According to the eyetest, the Hornets starting lineup was an incredibly well-balanced unit and downright a heck of a lot of fun to watch. They had the best young maestro in the game but Chris Paul was so much more than just a jaw-dropping facilitator as evidenced by his averages of 21.1 points, 4.0 rebounds, 11.6 assists, 2.7 steals and 1.2 threes. If CP3 wasn’t attempting to score, he was finding one of his teammates for an excellent look in Byron Scott’s methodical offense. Morris Peterson (8.0 points, 1.5 threes) and Peja Stojakovic (16.4 points, 3.0 threes) spaced the floor well, David West (20.6 points, 8.9 rebounds) dominated the low-block and midrange areas with his burly frame and underrated skillset, and Tyson Chandler provided the perfect high-flying outlet around the rim off pick and rolls and other cuts.
In line with the numbers on NBA Stats, the 07-08 Hornets were a formidable bunch, worthy of being considered a championship contender absent the requisite experience. They posted the sixth highest offensive rating and defensive rating during the regular season. Just as important, they excelled in crunch time, sporting a +10.1 net rating. They went 21-10 when the score was separated by five points or less inside the final five minutes of contests.
As current fans know all too well, getting the best of opponents in clutch minutes is everything. (The 2019-20 Pelicans have a 12-24 clutch record through 64 games, but they sit only 3.5 games behind the Memphis Grizzlies for the 8th spot in the West.)
For as exhilarating of a ride the 2007-08 Hornets took us on through the regular season, the first round of the playoffs was even more intoxicating. The Hornets throttled the Mavericks 4-1 in the series. Paul and West shined at all-star levels to offset Dirk Nowitzki’s contributions, Peja was deadly from three-point range, and Chandler did his thing in the paint on both ends. And for the true fanatics, remember that Jannero Pargo was a vital scoring machine off the bench.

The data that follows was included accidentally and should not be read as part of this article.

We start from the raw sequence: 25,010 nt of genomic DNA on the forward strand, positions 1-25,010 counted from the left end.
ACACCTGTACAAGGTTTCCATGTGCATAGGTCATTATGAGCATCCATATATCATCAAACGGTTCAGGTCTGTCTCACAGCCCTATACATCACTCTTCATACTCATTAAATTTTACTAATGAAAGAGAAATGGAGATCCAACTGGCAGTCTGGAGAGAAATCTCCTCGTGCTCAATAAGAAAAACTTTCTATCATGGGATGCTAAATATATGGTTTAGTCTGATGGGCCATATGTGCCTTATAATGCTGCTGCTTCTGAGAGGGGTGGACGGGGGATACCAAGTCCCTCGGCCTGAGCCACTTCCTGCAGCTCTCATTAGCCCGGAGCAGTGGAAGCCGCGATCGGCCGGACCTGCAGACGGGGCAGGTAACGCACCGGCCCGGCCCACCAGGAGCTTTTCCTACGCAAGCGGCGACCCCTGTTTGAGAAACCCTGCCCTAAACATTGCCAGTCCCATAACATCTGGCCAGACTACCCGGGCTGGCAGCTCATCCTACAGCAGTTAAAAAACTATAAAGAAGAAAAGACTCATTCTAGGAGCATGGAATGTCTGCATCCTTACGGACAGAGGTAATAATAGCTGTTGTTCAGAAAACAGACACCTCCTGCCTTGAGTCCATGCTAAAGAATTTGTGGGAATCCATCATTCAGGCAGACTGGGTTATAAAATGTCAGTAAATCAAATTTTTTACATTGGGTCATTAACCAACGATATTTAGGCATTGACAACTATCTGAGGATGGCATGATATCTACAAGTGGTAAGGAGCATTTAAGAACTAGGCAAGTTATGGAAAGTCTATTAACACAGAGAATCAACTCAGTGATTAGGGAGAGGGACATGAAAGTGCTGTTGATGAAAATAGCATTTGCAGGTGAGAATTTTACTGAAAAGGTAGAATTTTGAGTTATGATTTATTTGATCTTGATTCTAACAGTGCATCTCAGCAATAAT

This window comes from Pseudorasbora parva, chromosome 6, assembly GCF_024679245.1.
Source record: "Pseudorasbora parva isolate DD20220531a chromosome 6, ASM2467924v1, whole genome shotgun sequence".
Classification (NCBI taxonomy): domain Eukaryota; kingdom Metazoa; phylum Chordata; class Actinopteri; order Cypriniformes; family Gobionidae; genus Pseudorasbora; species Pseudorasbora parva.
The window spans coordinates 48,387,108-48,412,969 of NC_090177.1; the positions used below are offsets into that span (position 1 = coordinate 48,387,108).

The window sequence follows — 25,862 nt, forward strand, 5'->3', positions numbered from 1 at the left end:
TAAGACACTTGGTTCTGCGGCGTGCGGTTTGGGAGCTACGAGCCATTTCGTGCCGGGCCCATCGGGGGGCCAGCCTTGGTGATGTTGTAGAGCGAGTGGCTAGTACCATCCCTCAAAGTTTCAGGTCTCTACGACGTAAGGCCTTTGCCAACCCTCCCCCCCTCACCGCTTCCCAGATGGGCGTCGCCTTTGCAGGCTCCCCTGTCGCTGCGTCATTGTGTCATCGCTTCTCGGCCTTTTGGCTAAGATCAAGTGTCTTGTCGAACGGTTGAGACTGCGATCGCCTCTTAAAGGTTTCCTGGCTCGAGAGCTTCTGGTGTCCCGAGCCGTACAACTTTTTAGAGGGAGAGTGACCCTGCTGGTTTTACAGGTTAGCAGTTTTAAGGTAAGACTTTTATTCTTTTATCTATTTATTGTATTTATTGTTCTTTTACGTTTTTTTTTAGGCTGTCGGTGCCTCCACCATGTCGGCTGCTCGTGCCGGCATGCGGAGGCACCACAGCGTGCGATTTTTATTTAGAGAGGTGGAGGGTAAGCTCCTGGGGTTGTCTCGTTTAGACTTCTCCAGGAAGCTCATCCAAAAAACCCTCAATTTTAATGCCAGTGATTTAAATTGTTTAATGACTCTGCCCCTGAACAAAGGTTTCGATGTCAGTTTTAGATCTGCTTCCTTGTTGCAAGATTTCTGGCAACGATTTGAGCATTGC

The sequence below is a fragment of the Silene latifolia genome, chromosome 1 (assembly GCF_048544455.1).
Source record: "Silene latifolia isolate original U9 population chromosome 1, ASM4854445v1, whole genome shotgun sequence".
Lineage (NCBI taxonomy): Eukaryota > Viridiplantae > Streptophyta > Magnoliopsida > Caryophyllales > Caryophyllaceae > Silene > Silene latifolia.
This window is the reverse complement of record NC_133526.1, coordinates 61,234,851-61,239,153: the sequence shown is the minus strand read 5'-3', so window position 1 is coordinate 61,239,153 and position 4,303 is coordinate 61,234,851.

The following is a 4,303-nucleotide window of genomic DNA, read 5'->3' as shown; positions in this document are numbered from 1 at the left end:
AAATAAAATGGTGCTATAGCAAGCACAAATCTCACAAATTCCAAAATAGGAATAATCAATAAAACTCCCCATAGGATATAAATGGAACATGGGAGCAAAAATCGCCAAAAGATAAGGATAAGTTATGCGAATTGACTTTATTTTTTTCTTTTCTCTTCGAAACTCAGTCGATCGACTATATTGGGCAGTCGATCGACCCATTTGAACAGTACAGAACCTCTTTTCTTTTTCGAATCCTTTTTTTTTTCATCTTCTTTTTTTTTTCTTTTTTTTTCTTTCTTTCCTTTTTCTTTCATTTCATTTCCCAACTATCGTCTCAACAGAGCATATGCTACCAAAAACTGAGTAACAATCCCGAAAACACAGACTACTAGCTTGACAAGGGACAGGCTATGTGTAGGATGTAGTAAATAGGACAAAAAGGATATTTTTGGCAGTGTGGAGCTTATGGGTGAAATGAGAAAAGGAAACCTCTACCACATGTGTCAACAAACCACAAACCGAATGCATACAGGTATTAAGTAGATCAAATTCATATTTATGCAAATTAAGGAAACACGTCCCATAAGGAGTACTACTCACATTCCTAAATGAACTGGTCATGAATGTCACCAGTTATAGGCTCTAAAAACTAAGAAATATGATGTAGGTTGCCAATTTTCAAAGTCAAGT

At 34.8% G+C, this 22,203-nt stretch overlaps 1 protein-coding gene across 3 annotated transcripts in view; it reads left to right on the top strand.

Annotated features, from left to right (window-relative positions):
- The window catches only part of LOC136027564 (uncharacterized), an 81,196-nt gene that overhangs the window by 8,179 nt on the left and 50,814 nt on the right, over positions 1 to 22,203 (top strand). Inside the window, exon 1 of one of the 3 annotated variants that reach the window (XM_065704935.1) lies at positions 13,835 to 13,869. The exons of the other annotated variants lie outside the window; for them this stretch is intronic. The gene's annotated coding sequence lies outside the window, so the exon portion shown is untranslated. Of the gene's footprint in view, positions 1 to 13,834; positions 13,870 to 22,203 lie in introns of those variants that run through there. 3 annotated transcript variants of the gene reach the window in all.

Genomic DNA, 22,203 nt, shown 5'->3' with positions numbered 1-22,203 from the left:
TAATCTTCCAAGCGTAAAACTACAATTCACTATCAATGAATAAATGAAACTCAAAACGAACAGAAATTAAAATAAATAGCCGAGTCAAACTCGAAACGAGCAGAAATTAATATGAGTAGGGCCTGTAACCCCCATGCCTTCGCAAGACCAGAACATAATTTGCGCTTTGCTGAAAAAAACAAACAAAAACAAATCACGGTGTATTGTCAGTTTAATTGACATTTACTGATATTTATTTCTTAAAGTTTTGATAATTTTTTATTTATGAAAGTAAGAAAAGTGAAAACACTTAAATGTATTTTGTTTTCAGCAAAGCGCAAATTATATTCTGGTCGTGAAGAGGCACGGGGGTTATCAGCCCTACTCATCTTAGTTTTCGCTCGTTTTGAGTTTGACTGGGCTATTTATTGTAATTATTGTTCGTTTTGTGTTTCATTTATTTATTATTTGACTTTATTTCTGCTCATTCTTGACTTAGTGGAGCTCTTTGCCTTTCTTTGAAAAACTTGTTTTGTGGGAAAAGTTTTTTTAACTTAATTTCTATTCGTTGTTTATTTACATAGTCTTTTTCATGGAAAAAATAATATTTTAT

It’s a shame the good times couldn’t keep consistently rolling against the next opponent. The fateful series against San Antonio will probably never be truly forgotten, one in which the Hornets seized a 3-2 advantage after dominating the Spurs 101-79 in Game 5. They wound up fumbling away a golden opportunity to make the 2007-08 season that much more memorable.
Through the first six games of this second round series, the home team had won every contest, but San Antonio broke the streak in the deciding game and emerged victorious, 91-82. In a staunch defensive battle, the Spurs shot the three-ball worlds better, making eight more three-pointers, and had a decided advantage from the free throw line too. Darn that savvy of a veteran Coach Pop team!
The Hornets failed to put themselves in good position to grab either Game 6 or 7 so the franchise’s best season ended with somewhat of a whimper. However, the future seemingly remained as bright as ever. Chris Paul was 22, Tyson Chandler, 25, and David West, 27 — but alas you know the rest of the story.
Regardless of the disappointing conclusion, I will always recall the 2007-08 NBA season a little more fondly than most. The effects of Hurricane Katrina forced us to relocate to Mobile, Alabama in the summer before and I failed to connect with another pro basketball diehard, let alone a decent Hornets fan. But for that one spectacular season, the 142-mile trek to New Orleans never felt shorter.